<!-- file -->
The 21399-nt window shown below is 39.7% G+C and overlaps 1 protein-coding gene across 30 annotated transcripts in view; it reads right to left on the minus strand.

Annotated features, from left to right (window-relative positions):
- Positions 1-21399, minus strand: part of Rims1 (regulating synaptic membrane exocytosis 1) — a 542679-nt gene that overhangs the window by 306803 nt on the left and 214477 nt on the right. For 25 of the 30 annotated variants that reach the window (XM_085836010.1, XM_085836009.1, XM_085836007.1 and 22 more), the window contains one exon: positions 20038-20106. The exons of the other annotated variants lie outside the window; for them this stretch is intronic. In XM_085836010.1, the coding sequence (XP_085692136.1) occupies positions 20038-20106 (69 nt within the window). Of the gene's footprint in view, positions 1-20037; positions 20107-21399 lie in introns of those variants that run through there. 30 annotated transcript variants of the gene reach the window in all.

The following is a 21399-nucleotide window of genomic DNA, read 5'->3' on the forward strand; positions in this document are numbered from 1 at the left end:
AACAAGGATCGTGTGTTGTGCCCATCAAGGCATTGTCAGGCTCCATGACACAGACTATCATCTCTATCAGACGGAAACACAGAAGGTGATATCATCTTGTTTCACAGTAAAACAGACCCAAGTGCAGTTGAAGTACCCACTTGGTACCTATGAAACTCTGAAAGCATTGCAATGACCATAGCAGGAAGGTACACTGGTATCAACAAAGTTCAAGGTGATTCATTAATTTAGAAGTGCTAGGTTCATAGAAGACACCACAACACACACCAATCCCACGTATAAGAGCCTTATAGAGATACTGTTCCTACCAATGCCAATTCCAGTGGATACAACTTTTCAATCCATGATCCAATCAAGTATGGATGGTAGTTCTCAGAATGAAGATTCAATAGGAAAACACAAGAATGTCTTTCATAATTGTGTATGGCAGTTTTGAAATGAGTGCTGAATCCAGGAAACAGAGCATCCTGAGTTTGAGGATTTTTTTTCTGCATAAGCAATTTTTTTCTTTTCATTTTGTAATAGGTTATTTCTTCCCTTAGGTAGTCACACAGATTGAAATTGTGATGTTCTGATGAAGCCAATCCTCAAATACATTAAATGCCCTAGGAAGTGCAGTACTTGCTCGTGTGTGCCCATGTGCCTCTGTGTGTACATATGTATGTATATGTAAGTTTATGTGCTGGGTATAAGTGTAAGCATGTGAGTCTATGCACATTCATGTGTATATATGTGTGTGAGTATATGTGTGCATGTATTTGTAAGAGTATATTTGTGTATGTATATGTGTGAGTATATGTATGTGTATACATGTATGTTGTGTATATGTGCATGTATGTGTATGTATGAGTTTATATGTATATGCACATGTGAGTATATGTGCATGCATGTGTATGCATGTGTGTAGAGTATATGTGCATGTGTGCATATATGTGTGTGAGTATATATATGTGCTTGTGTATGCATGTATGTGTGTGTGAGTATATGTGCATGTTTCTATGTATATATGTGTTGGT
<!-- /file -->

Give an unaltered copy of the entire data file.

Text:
The 21399-nt window shown below is 39.7% G+C and overlaps 1 protein-coding gene across 30 annotated transcripts in view; it reads right to left on the minus strand.

Annotated features, from left to right (window-relative positions):
- Positions 1-21399, minus strand: part of Rims1 (regulating synaptic membrane exocytosis 1) — a 542679-nt gene that overhangs the window by 306803 nt on the left and 214477 nt on the right. For 25 of the 30 annotated variants that reach the window (XM_085836010.1, XM_085836009.1, XM_085836007.1 and 22 more), the window contains one exon: positions 20038-20106. The exons of the other annotated variants lie outside the window; for them this stretch is intronic. In XM_085836010.1, the coding sequence (XP_085692136.1) occupies positions 20038-20106 (69 nt within the window). Of the gene's footprint in view, positions 1-20037; positions 20107-21399 lie in introns of those variants that run through there. 30 annotated transcript variants of the gene reach the window in all.

The following is a 21399-nucleotide window of genomic DNA, read 5'->3' on the forward strand; positions in this document are numbered from 1 at the left end:
AACAAGGATCGTGTGTTGTGCCCATCAAGGCATTGTCAGGCTCCATGACACAGACTATCATCTCTATCAGACGGAAACACAGAAGGTGATATCATCTTGTTTCACAGTAAAACAGACCCAAGTGCAGTTGAAGTACCCACTTGGTACCTATGAAACTCTGAAAGCATTGCAATGACCATAGCAGGAAGGTACACTGGTATCAACAAAGTTCAAGGTGATTCATTAATTTAGAAGTGCTAGGTTCATAGAAGACACCACAACACACACCAATCCCACGTATAAGAGCCTTATAGAGATACTGTTCCTACCAATGCCAATTCCAGTGGATACAACTTTTCAATCCATGATCCAATCAAGTATGGATGGTAGTTCTCAGAATGAAGATTCAATAGGAAAACACAAGAATGTCTTTCATAATTGTGTATGGCAGTTTTGAAATGAGTGCTGAATCCAGGAAACAGAGCATCCTGAGTTTGAGGATTTTTTTTCTGCATAAGCAATTTTTTTCTTTTCATTTTGTAATAGGTTATTTCTTCCCTTAGGTAGTCACACAGATTGAAATTGTGATGTTCTGATGAAGCCAATCCTCAAATACATTAAATGCCCTAGGAAGTGCAGTACTTGCTCGTGTGTGCCCATGTGCCTCTGTGTGTACATATGTATGTATATGTAAGTTTATGTGCTGGGTATAAGTGTAAGCATGTGAGTCTATGCACATTCATGTGTATATATGTGTGTGAGTATATGTGTGCATGTATTTGTAAGAGTATATTTGTGTATGTATATGTGTGAGTATATGTATGTGTATACATGTATGTTGTGTATATGTGCATGTATGTGTATGTATGAGTTTATATGTATATGCACATGTGAGTATATGTGCATGCATGTGTATGCATGTGTGTAGAGTATATGTGCATGTGTGCATATATGTGTGTGAGTATATATATGTGCTTGTGTATGCATGTATGTGTGTGTGAGTATATGTGCATGTTTCTATGTATATATGTGTTGGT